611 W. Union Street
Benson, AZ 85602
(520) 586-0800

Health Choice Integrated Care crisis Line
1-877-756-4090

NurseWise 24-Hour Crisis Line
1-866-495-6735

NAZCARE Warm Line
1-888-404-5530



SEABHS
611 W. Union Street
Benson, AZ 85602
(520) 586-0800

NurseWise 24-Hr Crisis Line
1-866-495-6735

NAZCARE Warm Line
1-888-404-5530


powered by centersite dot net

Getting Started
Here are some forms to get started. These can be printed and brought with you so that you can pre-fill out some known info ahead of time. More...


Medical Disorders
Resources
Basic InformationLookupsLatest News
Nearly All Autopsied NFL Players Show Trauma-Linked Brain DiseaseMany Primary Care Docs May Miss PrediabetesIs the 'Anti-Statin' Trend Threatening Lives?Obese Don't Have to Lose Weight Before Joint Replacement: StudyDoes Your Child Really Have a Food Allergy?Health Tip: Adapting After Hip ReplacementHealth Tip: If Heartburn Doesn't Go AwayBlame Diabetes: Rates of 2 Nerve Conditions on the RiseSurgery for ACL Tear Often Successful Over Long TermEHR-Based Prompt Ups Hepatitis C Screening for Baby BoomersTravelers to Europe Need Measles Protection: CDCLaser Therapy Shows Promise Against Eye 'Floaters'Health Tip: Ease the Pain of a BlisterChronic Disease Risk Rises With Even Slow, Steady Weight GainAs Your Weight Creeps Up, So Does Your Risk of Heart FailureResearchers Grow Functioning Liver Tissue in MiceMore Than 100 Million Americans Have Diabetes or Prediabetes: CDCMeasles Outbreak Identified in Minnesota Is OngoingMore Evidence That Midlife Weight Gain Harms Your HealthReducing Repeat Hospitalizations Doesn't Harm Patients: StudyImpaired Eyesight May Be First Sign of Zika Damage in BabiesSome Medicines Boost Sensitivity to Sun9/11 Survivors More Likely to Have Heart, Lung DiseasesCould Artificial Sweeteners Raise Your Odds for Obesity?Many Americans Unaware of This Year's Heavy Tick Season: PollAfter Sunburn, High-Dose Vitamin D Cuts Inflammatory MediatorsHealth Tip: At Risk of Heat Illness?Working Too Much Might Tip Heart Into Irregular RhythmQuitting Smoking Can Bring Healthier Sinuses Years Later: StudyThyroid Problems May Make Things Worse for Dialysis PatientsWhite Collar Workers at Higher Odds of Death From ALS, Parkinson'sExperimental Vaccines Might Shield Fetus From ZikaStudy Spots Cause of Global Outbreak of Infections Tied to Heart SurgeriesEducation Can Boost Knowledge, Cut Anxiety in GlaucomaReview: Little Evidence on Vitamin D-Allergy AssociationClimate Change Delivers 'Double Whammy' to 4 in 10 AmericansHealth Tip: Battling Muscle Cramps?Too Few Children Get EpiPen When Needed: StudyCPAP Mask Not a Prescription for Heart TroublesNew Criteria Urged for Infection Diagnosis Among Seniors in EREarly Parkinson's May Prompt Vision ProblemsParkinson's Patients Deemed at Higher Risk of MelanomaViagra Might Make for a Safer, More Effective StentDaily Jolt of Java May Bring Longer LifeFDA Approves Endari for the Treatment of Sickle Cell DiseaseIncreasing BMI Causally Linked to Asthma, Not Hay FeverShield Yourself From 'Swimmer's Ear'Keep Legionnaire's Disease From Spoiling Your VacationNew Opioid Use in Older Adults With COPD May Up Cardiac EventsParkinson's Disease and Melanoma May Occur Together, Study Finds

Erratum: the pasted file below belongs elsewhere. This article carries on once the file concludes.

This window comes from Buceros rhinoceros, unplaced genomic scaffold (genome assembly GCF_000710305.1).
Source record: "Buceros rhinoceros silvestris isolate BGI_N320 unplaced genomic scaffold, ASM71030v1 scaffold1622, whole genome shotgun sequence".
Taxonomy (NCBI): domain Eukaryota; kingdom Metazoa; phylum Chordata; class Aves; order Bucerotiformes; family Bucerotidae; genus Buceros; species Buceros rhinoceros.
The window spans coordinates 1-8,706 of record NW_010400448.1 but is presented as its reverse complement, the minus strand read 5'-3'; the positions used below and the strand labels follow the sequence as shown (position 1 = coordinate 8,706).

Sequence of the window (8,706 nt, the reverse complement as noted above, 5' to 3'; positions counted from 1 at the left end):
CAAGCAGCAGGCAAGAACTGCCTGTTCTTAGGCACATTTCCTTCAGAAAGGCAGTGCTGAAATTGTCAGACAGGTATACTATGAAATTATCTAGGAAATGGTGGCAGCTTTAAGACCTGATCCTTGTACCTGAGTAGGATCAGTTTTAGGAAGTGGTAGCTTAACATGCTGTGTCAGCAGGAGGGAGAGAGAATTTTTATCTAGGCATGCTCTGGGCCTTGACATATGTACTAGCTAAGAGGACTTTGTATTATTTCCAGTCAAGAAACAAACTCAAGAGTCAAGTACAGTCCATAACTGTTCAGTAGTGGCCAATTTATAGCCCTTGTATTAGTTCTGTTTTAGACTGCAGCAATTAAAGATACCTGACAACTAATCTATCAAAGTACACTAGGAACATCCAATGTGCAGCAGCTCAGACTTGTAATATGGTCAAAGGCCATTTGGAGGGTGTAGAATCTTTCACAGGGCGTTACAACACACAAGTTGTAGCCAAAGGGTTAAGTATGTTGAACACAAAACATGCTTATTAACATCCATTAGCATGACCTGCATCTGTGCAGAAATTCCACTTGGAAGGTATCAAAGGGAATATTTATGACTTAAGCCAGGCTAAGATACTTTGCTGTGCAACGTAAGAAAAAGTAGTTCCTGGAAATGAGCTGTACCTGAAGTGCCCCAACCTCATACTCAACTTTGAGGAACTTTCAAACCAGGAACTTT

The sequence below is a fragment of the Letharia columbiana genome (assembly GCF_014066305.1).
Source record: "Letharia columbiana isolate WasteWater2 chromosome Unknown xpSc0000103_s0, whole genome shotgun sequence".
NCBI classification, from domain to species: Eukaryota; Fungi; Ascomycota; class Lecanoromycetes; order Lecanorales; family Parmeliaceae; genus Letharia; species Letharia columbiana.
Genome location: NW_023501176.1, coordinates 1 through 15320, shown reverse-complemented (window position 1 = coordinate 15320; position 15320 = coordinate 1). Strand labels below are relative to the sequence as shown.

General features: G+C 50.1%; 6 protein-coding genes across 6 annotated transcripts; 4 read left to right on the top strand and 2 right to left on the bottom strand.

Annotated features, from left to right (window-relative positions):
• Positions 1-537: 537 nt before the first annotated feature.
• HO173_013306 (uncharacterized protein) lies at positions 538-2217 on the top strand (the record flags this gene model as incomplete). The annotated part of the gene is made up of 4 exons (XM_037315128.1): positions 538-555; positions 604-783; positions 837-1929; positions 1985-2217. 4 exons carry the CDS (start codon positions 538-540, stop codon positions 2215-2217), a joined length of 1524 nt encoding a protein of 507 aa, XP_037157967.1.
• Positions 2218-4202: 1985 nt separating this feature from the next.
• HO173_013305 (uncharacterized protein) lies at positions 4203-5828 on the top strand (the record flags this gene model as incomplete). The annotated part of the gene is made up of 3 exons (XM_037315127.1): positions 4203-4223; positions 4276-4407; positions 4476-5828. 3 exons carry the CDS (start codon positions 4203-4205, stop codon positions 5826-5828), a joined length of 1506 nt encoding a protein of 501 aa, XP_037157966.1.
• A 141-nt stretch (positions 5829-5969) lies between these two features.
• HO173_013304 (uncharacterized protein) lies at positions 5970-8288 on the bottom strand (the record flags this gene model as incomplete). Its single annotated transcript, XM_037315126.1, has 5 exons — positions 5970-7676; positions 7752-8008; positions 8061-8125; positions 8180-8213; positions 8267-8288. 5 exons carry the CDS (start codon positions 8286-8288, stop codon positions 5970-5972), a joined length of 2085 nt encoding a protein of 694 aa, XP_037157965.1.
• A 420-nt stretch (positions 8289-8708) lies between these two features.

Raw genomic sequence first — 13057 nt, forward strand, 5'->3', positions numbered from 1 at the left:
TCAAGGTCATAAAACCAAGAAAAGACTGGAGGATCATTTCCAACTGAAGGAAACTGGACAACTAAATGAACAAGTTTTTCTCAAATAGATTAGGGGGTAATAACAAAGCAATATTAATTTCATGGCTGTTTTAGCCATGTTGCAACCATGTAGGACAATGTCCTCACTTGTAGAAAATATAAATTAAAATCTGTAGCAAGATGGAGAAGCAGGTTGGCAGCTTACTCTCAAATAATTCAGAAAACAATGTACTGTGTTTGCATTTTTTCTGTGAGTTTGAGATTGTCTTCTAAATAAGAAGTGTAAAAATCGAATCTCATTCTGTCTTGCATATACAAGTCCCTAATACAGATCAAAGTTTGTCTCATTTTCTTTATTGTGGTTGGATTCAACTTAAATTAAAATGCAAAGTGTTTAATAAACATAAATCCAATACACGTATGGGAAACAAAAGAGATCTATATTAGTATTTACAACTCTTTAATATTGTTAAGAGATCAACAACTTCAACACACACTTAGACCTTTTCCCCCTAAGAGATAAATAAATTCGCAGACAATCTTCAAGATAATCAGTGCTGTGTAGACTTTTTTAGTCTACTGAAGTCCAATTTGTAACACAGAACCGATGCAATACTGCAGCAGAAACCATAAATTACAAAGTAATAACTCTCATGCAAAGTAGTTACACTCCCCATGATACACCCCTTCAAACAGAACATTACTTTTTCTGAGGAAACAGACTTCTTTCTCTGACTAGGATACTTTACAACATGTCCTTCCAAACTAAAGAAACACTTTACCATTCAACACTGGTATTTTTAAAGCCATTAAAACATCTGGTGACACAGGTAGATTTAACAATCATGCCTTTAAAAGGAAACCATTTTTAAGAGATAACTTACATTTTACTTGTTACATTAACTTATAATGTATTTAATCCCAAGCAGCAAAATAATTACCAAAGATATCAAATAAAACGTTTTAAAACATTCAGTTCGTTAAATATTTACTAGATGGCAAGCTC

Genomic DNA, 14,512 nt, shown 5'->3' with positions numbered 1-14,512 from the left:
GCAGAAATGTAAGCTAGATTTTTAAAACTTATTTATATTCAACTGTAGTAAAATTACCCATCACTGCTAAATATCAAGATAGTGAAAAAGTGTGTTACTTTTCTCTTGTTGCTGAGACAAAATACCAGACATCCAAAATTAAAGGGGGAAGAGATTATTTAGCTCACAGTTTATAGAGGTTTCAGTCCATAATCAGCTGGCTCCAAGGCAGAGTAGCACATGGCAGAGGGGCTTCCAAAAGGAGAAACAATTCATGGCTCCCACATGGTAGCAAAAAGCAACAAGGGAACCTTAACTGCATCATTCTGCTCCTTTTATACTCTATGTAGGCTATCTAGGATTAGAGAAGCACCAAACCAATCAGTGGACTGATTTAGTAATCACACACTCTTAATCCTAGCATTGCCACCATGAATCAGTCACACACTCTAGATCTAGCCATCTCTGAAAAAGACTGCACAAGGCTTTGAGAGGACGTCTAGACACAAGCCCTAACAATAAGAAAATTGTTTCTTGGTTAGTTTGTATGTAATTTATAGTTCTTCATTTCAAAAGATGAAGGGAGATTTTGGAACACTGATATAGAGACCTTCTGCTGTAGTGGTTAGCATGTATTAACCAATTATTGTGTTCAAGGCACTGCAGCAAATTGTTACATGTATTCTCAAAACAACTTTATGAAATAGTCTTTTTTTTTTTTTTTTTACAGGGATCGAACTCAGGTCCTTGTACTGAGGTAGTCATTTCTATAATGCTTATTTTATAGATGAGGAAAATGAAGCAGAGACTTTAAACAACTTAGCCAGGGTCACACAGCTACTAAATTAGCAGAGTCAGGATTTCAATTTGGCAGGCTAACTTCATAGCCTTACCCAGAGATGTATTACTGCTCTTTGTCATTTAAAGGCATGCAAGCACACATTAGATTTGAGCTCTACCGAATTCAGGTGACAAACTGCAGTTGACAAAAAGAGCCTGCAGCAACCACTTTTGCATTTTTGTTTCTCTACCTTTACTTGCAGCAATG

Questions and AnswersLinksBook Reviews
Related Topics

Cancer
Men's Health
Women's Health

Daily Jolt of Java May Bring Longer Life

HealthDay News
by By Amy NortonHealthDay Reporter
Updated: Jul 10th 2017

new article illustration

MONDAY, July 10, 2017 (HealthDay News) -- Here's news to perk up your day: Drinking coffee might help you live a little longer, two new studies suggest.

Researchers found that daily coffee drinkers were up to 18 percent less likely to die over the next 10 to 16 years, versus non-drinkers.

The findings -- based on over 700,000 middle-aged and older adults -- add to the growing list of benefits linked to moderate coffee drinking.